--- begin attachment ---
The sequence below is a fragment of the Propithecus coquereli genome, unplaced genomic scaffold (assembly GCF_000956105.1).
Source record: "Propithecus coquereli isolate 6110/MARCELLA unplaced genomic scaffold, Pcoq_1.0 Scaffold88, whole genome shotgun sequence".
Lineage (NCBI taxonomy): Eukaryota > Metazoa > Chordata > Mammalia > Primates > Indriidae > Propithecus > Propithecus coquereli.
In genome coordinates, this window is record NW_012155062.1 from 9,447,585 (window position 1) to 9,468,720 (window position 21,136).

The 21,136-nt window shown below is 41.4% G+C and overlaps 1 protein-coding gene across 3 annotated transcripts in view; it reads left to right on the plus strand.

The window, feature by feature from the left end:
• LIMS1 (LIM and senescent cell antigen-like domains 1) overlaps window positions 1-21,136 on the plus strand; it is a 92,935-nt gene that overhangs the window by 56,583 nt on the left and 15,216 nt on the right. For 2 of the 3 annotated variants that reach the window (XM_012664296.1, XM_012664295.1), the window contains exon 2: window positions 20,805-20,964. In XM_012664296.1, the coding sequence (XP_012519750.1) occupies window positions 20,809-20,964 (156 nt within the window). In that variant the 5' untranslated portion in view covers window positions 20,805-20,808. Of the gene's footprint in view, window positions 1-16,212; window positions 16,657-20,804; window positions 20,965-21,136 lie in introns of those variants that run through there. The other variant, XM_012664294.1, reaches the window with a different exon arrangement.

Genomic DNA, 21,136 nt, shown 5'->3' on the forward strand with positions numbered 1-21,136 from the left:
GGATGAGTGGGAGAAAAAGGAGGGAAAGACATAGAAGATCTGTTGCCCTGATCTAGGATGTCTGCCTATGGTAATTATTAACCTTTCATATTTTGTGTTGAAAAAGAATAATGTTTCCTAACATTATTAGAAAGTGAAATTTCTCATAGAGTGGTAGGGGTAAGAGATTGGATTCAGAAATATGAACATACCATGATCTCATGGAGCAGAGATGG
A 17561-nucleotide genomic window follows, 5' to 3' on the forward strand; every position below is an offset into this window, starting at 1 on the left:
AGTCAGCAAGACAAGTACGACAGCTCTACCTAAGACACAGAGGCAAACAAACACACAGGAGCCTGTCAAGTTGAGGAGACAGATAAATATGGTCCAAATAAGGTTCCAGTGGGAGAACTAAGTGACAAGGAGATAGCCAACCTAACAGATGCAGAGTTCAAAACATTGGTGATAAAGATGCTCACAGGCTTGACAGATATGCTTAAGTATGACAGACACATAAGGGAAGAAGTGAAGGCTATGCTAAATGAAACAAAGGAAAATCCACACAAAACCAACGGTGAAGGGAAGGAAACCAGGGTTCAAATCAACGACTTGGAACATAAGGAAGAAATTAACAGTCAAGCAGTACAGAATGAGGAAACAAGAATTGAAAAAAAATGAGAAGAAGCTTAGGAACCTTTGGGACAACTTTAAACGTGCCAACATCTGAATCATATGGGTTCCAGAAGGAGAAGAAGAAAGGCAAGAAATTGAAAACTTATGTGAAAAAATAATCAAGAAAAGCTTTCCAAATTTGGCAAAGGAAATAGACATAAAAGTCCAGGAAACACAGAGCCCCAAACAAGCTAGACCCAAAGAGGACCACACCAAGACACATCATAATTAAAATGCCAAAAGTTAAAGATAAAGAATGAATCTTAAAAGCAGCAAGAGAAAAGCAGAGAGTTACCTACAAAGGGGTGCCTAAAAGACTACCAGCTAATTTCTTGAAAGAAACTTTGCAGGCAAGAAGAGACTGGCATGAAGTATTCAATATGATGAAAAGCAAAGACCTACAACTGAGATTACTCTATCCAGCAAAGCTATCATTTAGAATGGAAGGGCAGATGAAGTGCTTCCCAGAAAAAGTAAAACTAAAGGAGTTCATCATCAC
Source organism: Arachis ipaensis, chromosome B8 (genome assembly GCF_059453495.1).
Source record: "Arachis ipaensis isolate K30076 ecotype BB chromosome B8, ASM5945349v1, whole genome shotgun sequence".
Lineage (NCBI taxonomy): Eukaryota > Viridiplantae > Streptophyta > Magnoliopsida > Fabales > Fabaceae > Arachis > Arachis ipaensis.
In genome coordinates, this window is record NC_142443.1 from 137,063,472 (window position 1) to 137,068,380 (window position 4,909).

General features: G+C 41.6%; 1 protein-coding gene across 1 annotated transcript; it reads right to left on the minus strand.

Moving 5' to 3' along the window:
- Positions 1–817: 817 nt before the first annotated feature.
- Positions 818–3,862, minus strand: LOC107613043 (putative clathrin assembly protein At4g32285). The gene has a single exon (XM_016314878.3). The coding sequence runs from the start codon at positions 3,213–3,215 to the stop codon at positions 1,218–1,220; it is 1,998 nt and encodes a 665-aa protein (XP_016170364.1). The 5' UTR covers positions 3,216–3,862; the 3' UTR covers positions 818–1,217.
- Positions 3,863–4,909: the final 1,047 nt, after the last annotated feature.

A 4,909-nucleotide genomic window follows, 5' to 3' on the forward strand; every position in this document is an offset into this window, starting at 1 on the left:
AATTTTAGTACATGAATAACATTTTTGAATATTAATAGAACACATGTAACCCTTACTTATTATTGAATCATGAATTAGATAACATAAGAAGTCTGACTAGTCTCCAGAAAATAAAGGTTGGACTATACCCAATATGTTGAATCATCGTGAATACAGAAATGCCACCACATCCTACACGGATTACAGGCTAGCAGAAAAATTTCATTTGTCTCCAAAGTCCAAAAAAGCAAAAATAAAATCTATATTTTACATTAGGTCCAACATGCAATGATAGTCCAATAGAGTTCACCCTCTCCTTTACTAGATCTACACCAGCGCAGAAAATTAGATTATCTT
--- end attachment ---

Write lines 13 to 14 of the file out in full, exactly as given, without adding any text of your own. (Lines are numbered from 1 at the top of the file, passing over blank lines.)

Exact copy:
Source record: "Arachis ipaensis isolate K30076 ecotype BB chromosome B8, ASM5945349v1, whole genome shotgun sequence".
Lineage (NCBI taxonomy): Eukaryota > Viridiplantae > Streptophyta > Magnoliopsida > Fabales > Fabaceae > Arachis > Arachis ipaensis.